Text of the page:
When you’re stressed with an overwhelming number of projects and deadlines, you make a to-do list. But what happens when even that stresses you out?
Occasionally, things can get the better of us. Deadlines loom, tasks pile up and desks get messy. Cluttered desk, cluttered mind and all that jazz.
We naturally want to get our affairs in order to stop us feeling overwhelmed, and to-do lists are one of the easiest ways to get organised.
However, they are not always the best way to de-stress from an overloaded and busy work day. In fact, they could be making your stress worse.
Why is my to-do list stressing me out?
If you’re just writing down a generic to-do list, chances are you’re writing down tasks as they’re coming into your head, not in order of priority.
Even if you know which tasks are most important, our brains are wired to think of the top task as the most important one.
You might also be unfairly condensing bigger projects to one line on the list, which takes up the same amount of space as something that takes 10 minutes.
Another problem with to-do lists is that they seem never-ending. The presence of a to-do list means you are inclined to add more than is necessary, such as extra articles to read, documents to organise etc.
We’re then left with a tendency to have more on a to-do list than is humanly possible to do. As a result, tasks continuously move onto the next list, and then the next list, and so on. And then the guilt kicks in, followed by more stress.
What can I do about it?
First things first: make a standard to-do list like you always do, and then evaluate it. How long is it? Can you get everything on it done? Does everything on it need to be done today?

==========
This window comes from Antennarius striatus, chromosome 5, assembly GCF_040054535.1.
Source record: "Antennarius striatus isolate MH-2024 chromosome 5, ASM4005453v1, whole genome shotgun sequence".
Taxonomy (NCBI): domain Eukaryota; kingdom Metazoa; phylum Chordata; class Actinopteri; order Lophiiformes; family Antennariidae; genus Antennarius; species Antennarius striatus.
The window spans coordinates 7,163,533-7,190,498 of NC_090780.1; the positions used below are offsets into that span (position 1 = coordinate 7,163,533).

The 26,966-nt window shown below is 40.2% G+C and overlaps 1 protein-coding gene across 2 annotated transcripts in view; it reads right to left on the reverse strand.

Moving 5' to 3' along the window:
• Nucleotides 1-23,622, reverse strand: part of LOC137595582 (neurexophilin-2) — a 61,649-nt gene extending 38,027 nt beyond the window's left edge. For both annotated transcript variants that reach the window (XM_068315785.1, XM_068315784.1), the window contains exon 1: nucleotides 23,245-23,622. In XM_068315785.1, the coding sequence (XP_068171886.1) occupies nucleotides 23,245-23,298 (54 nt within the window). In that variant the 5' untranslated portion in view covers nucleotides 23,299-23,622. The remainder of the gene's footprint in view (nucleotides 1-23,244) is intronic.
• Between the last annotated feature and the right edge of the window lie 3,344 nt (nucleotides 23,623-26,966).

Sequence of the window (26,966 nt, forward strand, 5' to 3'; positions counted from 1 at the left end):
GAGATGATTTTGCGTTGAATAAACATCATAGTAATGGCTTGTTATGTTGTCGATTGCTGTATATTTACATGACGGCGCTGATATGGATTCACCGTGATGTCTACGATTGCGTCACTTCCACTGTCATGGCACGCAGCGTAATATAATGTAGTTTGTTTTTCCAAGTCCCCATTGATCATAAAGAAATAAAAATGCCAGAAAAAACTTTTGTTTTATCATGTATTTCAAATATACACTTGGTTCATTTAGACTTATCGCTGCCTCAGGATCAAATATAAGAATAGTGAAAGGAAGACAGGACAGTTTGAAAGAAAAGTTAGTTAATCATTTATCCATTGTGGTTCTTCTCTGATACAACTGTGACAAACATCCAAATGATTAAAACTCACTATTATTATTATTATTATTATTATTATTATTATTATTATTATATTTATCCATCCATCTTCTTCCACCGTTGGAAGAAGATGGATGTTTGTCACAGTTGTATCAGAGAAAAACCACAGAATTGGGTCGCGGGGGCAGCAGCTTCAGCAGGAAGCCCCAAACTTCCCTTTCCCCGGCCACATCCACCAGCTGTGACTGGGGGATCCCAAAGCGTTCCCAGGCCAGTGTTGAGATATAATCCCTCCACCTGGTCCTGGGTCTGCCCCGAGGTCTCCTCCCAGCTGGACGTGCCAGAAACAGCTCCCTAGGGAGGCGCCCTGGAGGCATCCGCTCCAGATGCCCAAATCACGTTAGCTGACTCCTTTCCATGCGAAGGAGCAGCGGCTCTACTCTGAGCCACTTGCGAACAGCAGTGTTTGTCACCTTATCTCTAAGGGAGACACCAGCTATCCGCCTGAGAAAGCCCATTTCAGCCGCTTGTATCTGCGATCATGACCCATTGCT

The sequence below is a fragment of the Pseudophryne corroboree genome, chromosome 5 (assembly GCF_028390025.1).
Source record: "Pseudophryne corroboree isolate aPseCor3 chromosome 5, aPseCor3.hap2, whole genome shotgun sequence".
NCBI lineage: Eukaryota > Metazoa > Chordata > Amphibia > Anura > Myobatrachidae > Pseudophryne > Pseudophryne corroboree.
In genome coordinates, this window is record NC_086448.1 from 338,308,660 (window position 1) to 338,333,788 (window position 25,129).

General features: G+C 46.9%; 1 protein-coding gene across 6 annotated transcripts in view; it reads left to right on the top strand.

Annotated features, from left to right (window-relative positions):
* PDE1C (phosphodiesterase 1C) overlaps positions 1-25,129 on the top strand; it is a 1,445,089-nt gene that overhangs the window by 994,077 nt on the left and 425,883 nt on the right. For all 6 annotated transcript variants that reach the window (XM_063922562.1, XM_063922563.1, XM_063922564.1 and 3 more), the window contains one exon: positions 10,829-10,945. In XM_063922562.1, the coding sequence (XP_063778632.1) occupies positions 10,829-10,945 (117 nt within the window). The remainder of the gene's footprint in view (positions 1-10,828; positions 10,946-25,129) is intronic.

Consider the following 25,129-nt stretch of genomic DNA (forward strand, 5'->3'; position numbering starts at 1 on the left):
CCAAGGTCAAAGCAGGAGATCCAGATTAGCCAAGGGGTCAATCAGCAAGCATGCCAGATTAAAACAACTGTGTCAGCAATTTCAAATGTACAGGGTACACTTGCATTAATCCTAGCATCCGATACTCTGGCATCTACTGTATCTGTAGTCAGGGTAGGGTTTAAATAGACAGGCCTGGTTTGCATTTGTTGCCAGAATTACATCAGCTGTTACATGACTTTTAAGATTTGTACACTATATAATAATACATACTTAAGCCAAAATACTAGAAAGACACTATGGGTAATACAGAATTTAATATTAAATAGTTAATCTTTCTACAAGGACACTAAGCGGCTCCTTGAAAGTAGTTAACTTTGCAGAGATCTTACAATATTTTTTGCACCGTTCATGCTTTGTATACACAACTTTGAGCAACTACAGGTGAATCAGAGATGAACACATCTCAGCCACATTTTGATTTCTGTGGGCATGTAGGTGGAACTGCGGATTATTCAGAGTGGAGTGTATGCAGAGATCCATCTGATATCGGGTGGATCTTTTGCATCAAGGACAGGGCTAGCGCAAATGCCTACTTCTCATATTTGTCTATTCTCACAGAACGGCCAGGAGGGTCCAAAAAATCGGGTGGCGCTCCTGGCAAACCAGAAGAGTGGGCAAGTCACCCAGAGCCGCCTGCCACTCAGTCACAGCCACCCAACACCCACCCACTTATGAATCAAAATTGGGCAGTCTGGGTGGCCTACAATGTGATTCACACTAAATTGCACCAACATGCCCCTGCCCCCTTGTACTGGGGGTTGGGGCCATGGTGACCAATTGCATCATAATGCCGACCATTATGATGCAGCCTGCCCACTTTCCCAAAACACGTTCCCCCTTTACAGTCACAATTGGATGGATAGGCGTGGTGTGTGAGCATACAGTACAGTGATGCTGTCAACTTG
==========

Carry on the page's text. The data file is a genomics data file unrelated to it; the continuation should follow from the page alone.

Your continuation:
Once you’ve looked at your tasks and been honest with yourself, purge the list. Cross off anything that isn’t essential today (or the next day, if you do your to-do lists in the evening).
Prioritise the tasks that are left by numbering them to stop your brain automatically going to the first task. Alternatively, you can write a fresh list in the right order.
Break up the bigger tasks into smaller segments to give them proper weight and to make it look less daunting.
Keep the 1-3-5 rule in mind when laying out your tasks: only allow yourself to list one big task, three medium tasks and five little tasks in one day.
Whether you work with online task masters like Trello, or good, old-fashioned post-its, split them into four columns: to-do, doing, done and bonus. Keep your to-do tasks focused and transfer them when you complete them.
Wondering what that bonus list is for? Stack those pesky tasks that keep transferring to the next list every day. If you’re transferring it, it’s not currently a priority and the more you transfer it, the less immediate it will feel.
Put those guilt-inducing tasks on your bonus to-do list and put a genuine due date on it. When is it really due?
Every day, look at your normal to-do list and decide if you have room to put anything from your bonus list to your daily list. Making an active decision to put it in, as opposed to continuously transferring it to the next day, will help you focus on completing it.
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